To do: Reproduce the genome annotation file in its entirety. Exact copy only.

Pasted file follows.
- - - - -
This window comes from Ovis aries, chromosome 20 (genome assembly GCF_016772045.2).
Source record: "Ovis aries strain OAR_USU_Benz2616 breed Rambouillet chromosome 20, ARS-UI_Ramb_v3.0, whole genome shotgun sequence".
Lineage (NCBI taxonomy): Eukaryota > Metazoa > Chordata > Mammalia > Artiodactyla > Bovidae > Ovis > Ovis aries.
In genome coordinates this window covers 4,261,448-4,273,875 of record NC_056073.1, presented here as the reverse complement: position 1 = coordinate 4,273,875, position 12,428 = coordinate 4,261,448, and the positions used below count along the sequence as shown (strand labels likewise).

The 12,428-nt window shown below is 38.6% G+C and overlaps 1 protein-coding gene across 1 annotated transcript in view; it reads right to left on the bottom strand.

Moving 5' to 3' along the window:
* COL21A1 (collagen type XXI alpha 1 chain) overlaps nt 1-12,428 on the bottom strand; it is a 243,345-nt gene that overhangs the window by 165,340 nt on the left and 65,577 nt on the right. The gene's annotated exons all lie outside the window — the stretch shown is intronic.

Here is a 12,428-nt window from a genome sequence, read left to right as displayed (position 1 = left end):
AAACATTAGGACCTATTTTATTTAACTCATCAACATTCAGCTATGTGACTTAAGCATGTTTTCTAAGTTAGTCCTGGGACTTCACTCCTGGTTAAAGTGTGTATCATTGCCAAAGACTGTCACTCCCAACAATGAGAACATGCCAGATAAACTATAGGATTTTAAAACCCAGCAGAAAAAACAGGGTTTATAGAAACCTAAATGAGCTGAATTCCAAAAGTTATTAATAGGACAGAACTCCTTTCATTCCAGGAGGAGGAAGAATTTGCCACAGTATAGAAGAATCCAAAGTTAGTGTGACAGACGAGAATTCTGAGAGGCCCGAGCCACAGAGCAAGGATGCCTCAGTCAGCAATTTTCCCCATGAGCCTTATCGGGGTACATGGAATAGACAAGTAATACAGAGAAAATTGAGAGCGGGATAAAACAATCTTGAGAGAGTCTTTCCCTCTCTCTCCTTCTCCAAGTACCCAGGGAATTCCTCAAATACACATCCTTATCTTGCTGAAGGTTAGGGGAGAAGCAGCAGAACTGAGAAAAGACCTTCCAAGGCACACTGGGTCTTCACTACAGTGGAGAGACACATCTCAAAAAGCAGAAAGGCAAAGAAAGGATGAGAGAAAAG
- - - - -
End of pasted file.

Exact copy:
This window comes from Ovis aries, chromosome 20 (genome assembly GCF_016772045.2).
Source record: "Ovis aries strain OAR_USU_Benz2616 breed Rambouillet chromosome 20, ARS-UI_Ramb_v3.0, whole genome shotgun sequence".
Lineage (NCBI taxonomy): Eukaryota > Metazoa > Chordata > Mammalia > Artiodactyla > Bovidae > Ovis > Ovis aries.
In genome coordinates this window covers 4,261,448-4,273,875 of record NC_056073.1, presented here as the reverse complement: position 1 = coordinate 4,273,875, position 12,428 = coordinate 4,261,448, and the positions used below count along the sequence as shown (strand labels likewise).

The 12,428-nt window shown below is 38.6% G+C and overlaps 1 protein-coding gene across 1 annotated transcript in view; it reads right to left on the bottom strand.

Moving 5' to 3' along the window:
* COL21A1 (collagen type XXI alpha 1 chain) overlaps nt 1-12,428 on the bottom strand; it is a 243,345-nt gene that overhangs the window by 165,340 nt on the left and 65,577 nt on the right. The gene's annotated exons all lie outside the window — the stretch shown is intronic.

Here is a 12,428-nt window from a genome sequence, read left to right as displayed (position 1 = left end):
AAACATTAGGACCTATTTTATTTAACTCATCAACATTCAGCTATGTGACTTAAGCATGTTTTCTAAGTTAGTCCTGGGACTTCACTCCTGGTTAAAGTGTGTATCATTGCCAAAGACTGTCACTCCCAACAATGAGAACATGCCAGATAAACTATAGGATTTTAAAACCCAGCAGAAAAAACAGGGTTTATAGAAACCTAAATGAGCTGAATTCCAAAAGTTATTAATAGGACAGAACTCCTTTCATTCCAGGAGGAGGAAGAATTTGCCACAGTATAGAAGAATCCAAAGTTAGTGTGACAGACGAGAATTCTGAGAGGCCCGAGCCACAGAGCAAGGATGCCTCAGTCAGCAATTTTCCCCATGAGCCTTATCGGGGTACATGGAATAGACAAGTAATACAGAGAAAATTGAGAGCGGGATAAAACAATCTTGAGAGAGTCTTTCCCTCTCTCTCCTTCTCCAAGTACCCAGGGAATTCCTCAAATACACATCCTTATCTTGCTGAAGGTTAGGGGAGAAGCAGCAGAACTGAGAAAAGACCTTCCAAGGCACACTGGGTCTTCACTACAGTGGAGAGACACATCTCAAAAAGCAGAAAGGCAAAGAAAGGATGAGAGAAAAG